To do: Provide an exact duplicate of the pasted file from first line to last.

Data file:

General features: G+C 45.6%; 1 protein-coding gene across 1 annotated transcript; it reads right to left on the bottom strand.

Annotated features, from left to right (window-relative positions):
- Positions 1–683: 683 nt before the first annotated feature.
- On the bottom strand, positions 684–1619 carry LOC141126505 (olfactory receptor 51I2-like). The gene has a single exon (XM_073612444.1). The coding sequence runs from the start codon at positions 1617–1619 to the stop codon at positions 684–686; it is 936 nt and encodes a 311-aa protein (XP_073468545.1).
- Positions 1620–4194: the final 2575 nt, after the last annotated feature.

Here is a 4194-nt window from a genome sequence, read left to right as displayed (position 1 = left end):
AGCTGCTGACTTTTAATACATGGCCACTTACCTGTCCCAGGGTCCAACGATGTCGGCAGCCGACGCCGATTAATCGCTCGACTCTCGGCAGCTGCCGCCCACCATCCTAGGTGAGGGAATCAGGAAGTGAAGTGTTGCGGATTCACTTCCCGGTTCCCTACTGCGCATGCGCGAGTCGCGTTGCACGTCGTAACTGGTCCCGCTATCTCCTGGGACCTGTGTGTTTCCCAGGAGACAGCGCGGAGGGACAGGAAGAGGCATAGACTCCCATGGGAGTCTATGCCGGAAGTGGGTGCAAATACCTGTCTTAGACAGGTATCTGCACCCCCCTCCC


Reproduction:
General features: G+C 45.6%; 1 protein-coding gene across 1 annotated transcript; it reads right to left on the bottom strand.

Annotated features, from left to right (window-relative positions):
- Positions 1–683: 683 nt before the first annotated feature.
- On the bottom strand, positions 684–1619 carry LOC141126505 (olfactory receptor 51I2-like). The gene has a single exon (XM_073612444.1). The coding sequence runs from the start codon at positions 1617–1619 to the stop codon at positions 684–686; it is 936 nt and encodes a 311-aa protein (XP_073468545.1).
- Positions 1620–4194: the final 2575 nt, after the last annotated feature.

Here is a 4194-nt window from a genome sequence, read left to right as displayed (position 1 = left end):
AGCTGCTGACTTTTAATACATGGCCACTTACCTGTCCCAGGGTCCAACGATGTCGGCAGCCGACGCCGATTAATCGCTCGACTCTCGGCAGCTGCCGCCCACCATCCTAGGTGAGGGAATCAGGAAGTGAAGTGTTGCGGATTCACTTCCCGGTTCCCTACTGCGCATGCGCGAGTCGCGTTGCACGTCGTAACTGGTCCCGCTATCTCCTGGGACCTGTGTGTTTCCCAGGAGACAGCGCGGAGGGACAGGAAGAGGCATAGACTCCCATGGGAGTCTATGCCGGAAGTGGGTGCAAATACCTGTCTTAGACAGGTATCTGCACCCCCCTCCC